Serverless or Bust Part 2 – Handling Events and Securing Lambdas

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In our first installment, we discussed how the Serverless Framework provided an easy way to deploy a Lambda (function) on AWS. But we skipped some pretty big topics:

  • How Serverless manages our services
  • How AWS Lambdas receive parameters, path variables, and query strings
  • How to secure Lambdas from unauthorized use
  • How to get something done within the Lambda

In this post, we’ll begin a deeper dive, starting with how to send information to Lambdas. We’ll start by passing parameters and path-based variables to our functions, and then begin to lock down our functions from unauthorized access.

Serverless manages boilerplate and build chores

Think of Serverless as a big boilerplate and build manager for cloud service projects. You pick a template (like the TypeScript Lambda template we’re using in this series), provide the details that AWS needs in serverless.yml, and write your functions. Serverless does the heavy lifting.

For example, at deployment time, the serverless deploy CLI command packs our services into a zip and uploads it. Because we’re using the TypeScript AWS Lambda template, and the configuration includes the serverless-webpack Serverless plugin, Serverless:

  • executes a Webpack build to compile our TypeScript into JavaScript
  • assembles a CloudFormation template and the compiled JavaScript code into the deployment’s zipfile
  • uploads the zipfile to an S3 bucket
  • and calls CloudFormation to deploy the AWS stack

Various features are added to Serverless projects by installing and configuring plugins, all of which are listed on the Serverless website.

Lambdas and the Internet

Lambdas can be exposed as web services on the Internet via the Amazon API Gateway. To do this, we added the last three lines below in our previous blog post:

    handler: handler.shout
      # Installs the HTTP Proxy route to our method
      # in API Gateway. A GET of /shout will result
      # in a call to handler.shout
      - http:
          method: get
          path: shout

In practical terms, this has exposed our Lambda as a web service executed via an HTTP GET at a generated API Gateway instance URL, in the path /shout.

But how did it do that?

Serverless-generated CloudFormation Templates

When you issue a serverless deploy CLI command, the Serverless framework transforms the instructions in serverless.yml to a series of CloudFormation instructions in AWS. This happens at deploy-time. The templtes are generated in .serverless, a hidden temporary directory of your project. For the 30 lines contained in serverless.yaml, we’ll end up with a cloud-formation-template-create-stack.json file with 67 lines of code, and a cloud-formation-template-update-stack.json file with 340 lines of code. This two-step process is necessary: some resources, such as a deployment bucket, need to be created only once, and updated by uploading new ZIP files to the bucket at deployment time. Here are the contents of the .serverless directory:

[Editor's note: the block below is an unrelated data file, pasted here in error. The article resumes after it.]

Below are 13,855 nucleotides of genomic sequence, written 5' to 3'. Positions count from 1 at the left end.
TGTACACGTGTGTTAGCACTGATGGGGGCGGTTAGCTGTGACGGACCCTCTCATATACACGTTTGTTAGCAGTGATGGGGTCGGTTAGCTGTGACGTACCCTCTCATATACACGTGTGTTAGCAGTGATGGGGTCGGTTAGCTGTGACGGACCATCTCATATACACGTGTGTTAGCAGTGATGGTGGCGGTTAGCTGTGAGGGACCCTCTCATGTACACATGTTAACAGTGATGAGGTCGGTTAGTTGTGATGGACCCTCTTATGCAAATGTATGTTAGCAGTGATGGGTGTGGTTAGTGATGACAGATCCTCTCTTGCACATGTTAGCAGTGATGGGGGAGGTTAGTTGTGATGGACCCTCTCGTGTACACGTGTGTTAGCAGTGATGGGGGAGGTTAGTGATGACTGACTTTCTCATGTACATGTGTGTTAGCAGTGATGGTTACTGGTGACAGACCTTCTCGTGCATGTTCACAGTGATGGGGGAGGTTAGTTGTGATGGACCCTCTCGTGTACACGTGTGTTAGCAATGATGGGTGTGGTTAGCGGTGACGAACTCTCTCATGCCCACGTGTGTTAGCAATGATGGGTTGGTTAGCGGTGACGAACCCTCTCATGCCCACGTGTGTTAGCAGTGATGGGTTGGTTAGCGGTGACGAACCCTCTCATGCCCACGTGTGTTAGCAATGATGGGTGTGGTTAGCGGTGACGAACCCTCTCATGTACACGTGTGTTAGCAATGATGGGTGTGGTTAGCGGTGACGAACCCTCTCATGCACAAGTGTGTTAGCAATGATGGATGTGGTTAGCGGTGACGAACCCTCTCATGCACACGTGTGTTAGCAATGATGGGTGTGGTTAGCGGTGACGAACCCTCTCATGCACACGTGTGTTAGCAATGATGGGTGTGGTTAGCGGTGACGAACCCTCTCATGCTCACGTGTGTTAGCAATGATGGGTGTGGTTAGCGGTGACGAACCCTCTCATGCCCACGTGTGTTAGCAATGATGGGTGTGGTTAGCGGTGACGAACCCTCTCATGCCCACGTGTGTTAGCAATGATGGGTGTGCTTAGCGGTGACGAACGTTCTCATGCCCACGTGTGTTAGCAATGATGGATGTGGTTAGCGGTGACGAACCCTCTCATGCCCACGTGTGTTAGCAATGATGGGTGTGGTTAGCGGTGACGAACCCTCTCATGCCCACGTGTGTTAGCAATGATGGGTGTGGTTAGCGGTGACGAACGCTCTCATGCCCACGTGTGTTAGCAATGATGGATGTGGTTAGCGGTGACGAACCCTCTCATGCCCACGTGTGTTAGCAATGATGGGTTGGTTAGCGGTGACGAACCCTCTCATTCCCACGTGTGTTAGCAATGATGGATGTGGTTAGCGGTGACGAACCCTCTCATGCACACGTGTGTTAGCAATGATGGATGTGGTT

├── cloudformation-template-create-stack.json
├── cloudformation-template-update-stack.json
├── serverless-state.json

Note: the serverless-state.json file is used internally by Serverless to keep track of resources created during the deployment process. It can get stale (for example if multiple developers deploy the project at various times), so it will be updated on each deployment.

The templates, when deployed, define the following resources:

  • A CloudFormation Stack, named based on the project name plus the stack name (such as shout-it-dev)
  • An AWS S3 Bucket to hold the Stack configuration, along with an S3 Bucket policy to deny any user-based access to the files (since CloudFormation is managing them)
  • A CloudWatch Logs log group for the Lambda at /aws/lambda/shout-it-dev-shout
  • An IAM Role, shared by default for all Lambdas in this project, that allows the Lambda to create the log group and write log events to the stream
  • A deployment script to publish the Lambda function using the standard AWS::Lambda::Function template, along with the location of a pre-configured zipfile (also in the .serverless directory) to upload to the S3 bucket when publishing the Lambda
  • A Lambda version policy which requests to retain prior versions of the Lambda when deploying new ones
  • An AWS API Gateway service to expose our service to the Internet
  • An URI for the /shout path in the API Gateway
  • Proper configuration to point the route to the Lambda

All of that, just with the following serverless.yml file:

  name: shout-it

    webpackConfig: ./webpack.config.js
    includeModules: true

  - serverless-webpack

  name: aws
  runtime: nodejs12.x
    # Enable gzip compression for responses > 1 KB
    minimumCompressionSize: 1024 

    handler: handler.shout
      - http:
          method: get